The line at the record store

I go out and buy new albums on the day of release, I’ve been doing this since I was a kid back in the early ’80s. There has always been something special about being one of the 1st in the door of the local record store and scoring that highly anticipated new album by your favorite band. It has always been like a trophy, the culmination of months, if not years, of waiting. The feeling is exhilarating that you are one of the 1st people to have that album.

Back in the day, new release day was a big event…..

– There was always a line, sometimes you even got a number.
– The record store might have a special opening to buy new albums from big name bands.
– The same people were always there. It was a sense of community, a common bond.
– Some stores would play the album while you waited.
– There were never enough copies, some people got shut out. There was always just enough to almost supply the demand. Those who didn’t get a copy were destined to a few more days of tortured anticipation, guaranteeing a return visit to the store.
– You could pick up the new posters, patches, buttons, and other assorted goodies for the new record.
– You cut school or you cut class.

When I went to the local shop this past Tuesday for the new Dio, there was no crowd, no line. I walked in, went to the New Album Rack, saw no Dio album, and found out they sold the only copy they had minutes earlier. The only copy they had! This a totally different scenario to the release day of Dio – Sacred Heart way back in 1985.

Being in grammar school, it was tough to get out of class without being noticed. I remember that a few of us stashed our bikes at a friend’s house and, when the bell rang for the start of the day, we took off. We got to the local store just before opening and there was a long line. Here we were, these little 12-13 yr. olds in catholic school uniforms, waiting in line with long-haired, denim-clad high school dudes and chicks. Everyone who was anyone in the local scene was there because it was an event. You had music blaring, good-looking girls, maybe you’d get a whiff of some bud… was like a first concert. It was the scene I always wanted to be a part of. The next day at school we told the tale. We were the envy of the rest of the guys when we all pulled out a Sacred Heart cassette, it was our medal of honor.

I remember a midnight opening of the local Strawberries Records in 1992 for the release of Def Leppard – Adrenalize, which was released the same day Bruce Springsteen released Lucky Town & Human Touch. I had a number in the first 20 to get in at midnight but I was there hours earlier because it was an event. Everyone I knew was there and they all didn’t buy an album, it was the place to be.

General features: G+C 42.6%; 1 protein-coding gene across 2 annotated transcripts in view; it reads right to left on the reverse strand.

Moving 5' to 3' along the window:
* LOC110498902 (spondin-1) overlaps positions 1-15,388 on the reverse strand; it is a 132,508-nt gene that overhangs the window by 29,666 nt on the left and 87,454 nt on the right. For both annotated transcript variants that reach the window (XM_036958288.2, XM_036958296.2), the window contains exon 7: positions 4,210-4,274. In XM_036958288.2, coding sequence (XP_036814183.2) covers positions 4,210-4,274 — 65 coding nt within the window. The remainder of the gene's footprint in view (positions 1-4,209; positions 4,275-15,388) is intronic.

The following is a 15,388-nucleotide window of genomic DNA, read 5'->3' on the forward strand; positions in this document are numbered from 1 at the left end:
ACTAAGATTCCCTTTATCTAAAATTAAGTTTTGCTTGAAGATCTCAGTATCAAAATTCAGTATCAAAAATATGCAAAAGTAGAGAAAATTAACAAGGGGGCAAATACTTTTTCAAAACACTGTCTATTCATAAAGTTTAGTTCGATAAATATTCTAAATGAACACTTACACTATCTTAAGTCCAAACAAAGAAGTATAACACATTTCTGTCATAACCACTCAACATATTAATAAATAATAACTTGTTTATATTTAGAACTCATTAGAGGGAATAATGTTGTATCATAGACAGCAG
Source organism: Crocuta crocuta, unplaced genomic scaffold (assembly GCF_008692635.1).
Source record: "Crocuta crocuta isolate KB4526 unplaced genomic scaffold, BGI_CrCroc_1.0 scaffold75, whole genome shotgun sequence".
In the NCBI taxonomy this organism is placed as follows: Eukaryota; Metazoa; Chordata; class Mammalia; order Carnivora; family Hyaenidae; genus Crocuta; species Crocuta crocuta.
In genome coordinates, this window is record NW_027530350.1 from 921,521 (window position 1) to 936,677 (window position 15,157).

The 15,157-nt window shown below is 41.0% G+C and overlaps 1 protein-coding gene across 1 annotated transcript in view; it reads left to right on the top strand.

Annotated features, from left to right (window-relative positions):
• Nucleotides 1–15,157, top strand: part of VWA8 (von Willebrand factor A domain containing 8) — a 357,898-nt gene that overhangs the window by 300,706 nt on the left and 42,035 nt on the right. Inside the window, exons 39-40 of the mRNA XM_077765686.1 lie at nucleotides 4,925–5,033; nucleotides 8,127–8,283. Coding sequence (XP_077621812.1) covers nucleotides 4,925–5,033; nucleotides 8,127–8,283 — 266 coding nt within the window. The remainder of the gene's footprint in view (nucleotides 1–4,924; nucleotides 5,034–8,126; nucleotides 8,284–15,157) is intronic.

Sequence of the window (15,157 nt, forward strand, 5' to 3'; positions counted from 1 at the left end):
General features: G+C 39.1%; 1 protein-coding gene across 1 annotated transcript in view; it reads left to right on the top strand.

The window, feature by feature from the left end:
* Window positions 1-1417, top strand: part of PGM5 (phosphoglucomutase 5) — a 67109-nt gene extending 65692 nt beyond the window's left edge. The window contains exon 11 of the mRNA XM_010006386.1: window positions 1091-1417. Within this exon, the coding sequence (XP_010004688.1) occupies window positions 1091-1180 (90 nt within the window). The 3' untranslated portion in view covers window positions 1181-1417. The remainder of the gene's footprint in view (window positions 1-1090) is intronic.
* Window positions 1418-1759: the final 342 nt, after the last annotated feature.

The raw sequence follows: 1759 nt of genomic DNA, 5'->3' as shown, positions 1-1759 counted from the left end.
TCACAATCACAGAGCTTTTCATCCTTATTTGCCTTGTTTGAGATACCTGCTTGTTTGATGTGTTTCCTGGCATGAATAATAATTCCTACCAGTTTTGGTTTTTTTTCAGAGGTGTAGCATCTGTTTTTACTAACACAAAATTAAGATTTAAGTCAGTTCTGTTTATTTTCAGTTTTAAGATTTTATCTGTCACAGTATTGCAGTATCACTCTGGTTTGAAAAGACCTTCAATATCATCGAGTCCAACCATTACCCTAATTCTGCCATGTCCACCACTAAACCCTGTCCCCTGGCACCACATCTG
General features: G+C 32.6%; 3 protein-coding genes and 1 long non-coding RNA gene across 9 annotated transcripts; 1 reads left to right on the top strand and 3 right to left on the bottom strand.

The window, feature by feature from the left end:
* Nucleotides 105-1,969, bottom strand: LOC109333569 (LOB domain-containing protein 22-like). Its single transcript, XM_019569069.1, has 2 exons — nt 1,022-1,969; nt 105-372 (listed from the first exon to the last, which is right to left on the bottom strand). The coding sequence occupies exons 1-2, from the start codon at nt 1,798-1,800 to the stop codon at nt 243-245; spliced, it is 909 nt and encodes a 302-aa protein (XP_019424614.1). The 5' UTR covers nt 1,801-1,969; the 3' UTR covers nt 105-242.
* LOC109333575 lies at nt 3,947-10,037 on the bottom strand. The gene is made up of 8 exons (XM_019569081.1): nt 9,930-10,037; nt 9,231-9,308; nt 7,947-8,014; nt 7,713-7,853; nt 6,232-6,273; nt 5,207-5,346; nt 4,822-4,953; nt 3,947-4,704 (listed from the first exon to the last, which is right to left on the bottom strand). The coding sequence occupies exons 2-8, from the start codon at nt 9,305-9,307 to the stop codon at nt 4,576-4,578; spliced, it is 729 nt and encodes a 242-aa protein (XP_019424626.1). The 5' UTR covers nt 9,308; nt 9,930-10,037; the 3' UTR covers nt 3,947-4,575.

Sadly, it all faded away. The last time I had to wait in line was for KISS – Unplugged. With the KISS reunion gaining momentum, I joined a dozen or so KISS freaks at another Strawberries to grab my copy. Not the event I was used to over the years but the comraderie was still alive!

I miss those days…..

4 comments on “The line at the record store

  1. Yeah, those were the days. I actually worked in the “heavy metal” section of a record store in Copenhagen, Denmark for a while (around the time the early VH albums came out). Man, people were fighting over the copies we got in. We usually made piles next to the cash register of new albums so we could serve people faster. Today, as you noted, most of the stores I frequent don’t even have copies of new stuff available. It’s the Internet plague … I also buy most of my stuff online today just to avoid leaving stores in frustration – and that way I add my little brick in the wall that will eventually shut real world music stores down.

  2. I was actually thinking of this same topic and put a question about it on my blog. I lived in a smaller area so there weren’t normally lines and I usually got what I wanted. I still miss big displays and it being an event. I remember buying new Iron Maiden releases in the 80’s and the stores having big diplays everywhere. I remember going to buy Metallica’s And justice for all on the first day and there was a huge banner outside the store. It was almost as big as the store’s own sign. Then this past fall I went to buy the new Helloween and the record store decided not to get a copy of it the day it came out. Even though I had bought the last three Helloween albums at this store the day they came out.

  3. Volkher – Glad you’re back in action. It’s sucks when you frequent the same stores, usually get what you want, and then a trend begins where you can’t always get what you want (thanks Mick!). Luckily we have the Internet and some fine retailers. 10 years ago, I used to take a Saturday and hit a dozen shops, now it’s 2 or 3.

    Metal Mark – We had a CD shop (2 Guys CDs) that was the perfect place to buy albums. I started going there in the mid-90s when I found it by chance and I stayed loyal until they closed their doors 4 years ago. I was friendly with the staff and I was able to get almost anything I wanted thru this store. There were times I would go up to the counter with my treasures and there would be a box with my name on it with CDs that the staff new I’d like 1st crack at. I miss those days…..when a trip to your local record store turned into an afternoon’s journey.

  4. Pingback: Discussing…..Def Leppard (Part 1) « Heavy Metal Addiction

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